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Sharon in her blog suggested the benefits of having urban farms in terms of solving the urgency of food supply in cities.

I agree that the idea of “farm-to-table” is great when customers nowadays concern more on the food safety and freshness.  Taking Shanghai and Hong Kong from the blog as example, unlike other places, these cities are suffering from the shortage of land.  Having medium to large scale farmland may not be so feasible, but small rooftop and indoor gardens seem to be a nice idea to promote.  However, I am afraid this scale of urban framing is not going to contribute to the urgency of food supply.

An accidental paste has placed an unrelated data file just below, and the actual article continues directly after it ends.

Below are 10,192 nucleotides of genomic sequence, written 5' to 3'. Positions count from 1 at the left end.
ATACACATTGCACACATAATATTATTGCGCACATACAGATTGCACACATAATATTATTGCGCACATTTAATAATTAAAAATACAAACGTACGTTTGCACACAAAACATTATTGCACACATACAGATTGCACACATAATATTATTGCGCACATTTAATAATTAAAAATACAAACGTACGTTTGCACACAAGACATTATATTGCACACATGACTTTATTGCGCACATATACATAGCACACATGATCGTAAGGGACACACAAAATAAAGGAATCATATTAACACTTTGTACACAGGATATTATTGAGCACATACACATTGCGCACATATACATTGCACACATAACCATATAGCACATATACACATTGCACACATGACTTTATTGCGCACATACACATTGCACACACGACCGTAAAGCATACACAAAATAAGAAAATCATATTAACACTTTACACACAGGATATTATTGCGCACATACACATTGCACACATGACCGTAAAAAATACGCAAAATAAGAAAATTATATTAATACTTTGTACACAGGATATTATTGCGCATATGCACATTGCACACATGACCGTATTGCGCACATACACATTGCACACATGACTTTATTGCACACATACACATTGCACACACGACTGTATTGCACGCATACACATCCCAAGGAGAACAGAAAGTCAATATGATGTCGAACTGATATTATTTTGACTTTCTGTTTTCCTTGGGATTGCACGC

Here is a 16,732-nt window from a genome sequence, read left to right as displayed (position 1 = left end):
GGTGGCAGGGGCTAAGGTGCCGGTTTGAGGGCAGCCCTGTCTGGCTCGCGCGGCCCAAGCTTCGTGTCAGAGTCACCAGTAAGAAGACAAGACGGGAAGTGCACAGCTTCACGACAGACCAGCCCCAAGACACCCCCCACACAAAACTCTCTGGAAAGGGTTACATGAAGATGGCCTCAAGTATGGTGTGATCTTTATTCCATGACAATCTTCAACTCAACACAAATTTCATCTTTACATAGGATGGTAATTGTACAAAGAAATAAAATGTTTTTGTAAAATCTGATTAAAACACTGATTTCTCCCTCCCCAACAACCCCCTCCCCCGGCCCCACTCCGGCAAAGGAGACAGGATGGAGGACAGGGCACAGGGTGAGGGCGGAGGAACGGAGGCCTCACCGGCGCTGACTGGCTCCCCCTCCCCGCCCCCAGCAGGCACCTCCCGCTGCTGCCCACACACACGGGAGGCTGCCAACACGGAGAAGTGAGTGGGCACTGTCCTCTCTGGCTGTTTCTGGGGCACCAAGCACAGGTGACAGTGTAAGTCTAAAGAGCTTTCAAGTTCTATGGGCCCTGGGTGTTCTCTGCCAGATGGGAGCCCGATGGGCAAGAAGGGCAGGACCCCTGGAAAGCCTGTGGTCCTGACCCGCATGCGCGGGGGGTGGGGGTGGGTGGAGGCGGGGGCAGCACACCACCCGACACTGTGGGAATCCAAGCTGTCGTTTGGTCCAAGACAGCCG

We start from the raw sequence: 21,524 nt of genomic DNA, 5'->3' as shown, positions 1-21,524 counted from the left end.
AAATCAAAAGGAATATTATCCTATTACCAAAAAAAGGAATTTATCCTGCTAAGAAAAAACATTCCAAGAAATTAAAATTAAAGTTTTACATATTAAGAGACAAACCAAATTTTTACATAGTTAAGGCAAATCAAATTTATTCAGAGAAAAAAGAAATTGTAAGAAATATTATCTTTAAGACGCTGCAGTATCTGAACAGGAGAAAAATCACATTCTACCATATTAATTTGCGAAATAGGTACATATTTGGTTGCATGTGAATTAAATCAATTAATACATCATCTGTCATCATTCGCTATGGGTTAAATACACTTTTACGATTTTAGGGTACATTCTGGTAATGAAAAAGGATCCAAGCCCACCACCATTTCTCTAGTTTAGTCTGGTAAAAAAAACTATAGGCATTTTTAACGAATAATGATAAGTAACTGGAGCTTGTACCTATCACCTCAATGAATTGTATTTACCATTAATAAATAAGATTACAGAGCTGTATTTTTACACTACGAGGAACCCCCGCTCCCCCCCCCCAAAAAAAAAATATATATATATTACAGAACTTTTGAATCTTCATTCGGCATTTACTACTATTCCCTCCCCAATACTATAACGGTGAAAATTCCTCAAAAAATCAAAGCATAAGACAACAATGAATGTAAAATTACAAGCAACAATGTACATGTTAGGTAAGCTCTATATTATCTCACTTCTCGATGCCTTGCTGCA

Still, in terms of sustainable development, I am very supportive in promoting urban farming without hesitation.  People can easily grow vegetables no matter how few allotments they can afford to plant on the rooftop or even it is just several pots on balcony.  It is also a very healthy hobby.  People spend time taking care of the plants, after months they will be able to eat what they grew.  I believe being a rewarding activity to gain satisfaction can attract more and more people to join and become urban farmer.


School of Architecture
Planning and Landscape
Newcastle upon Tyne
Tyne and Wear, NE1 7RU

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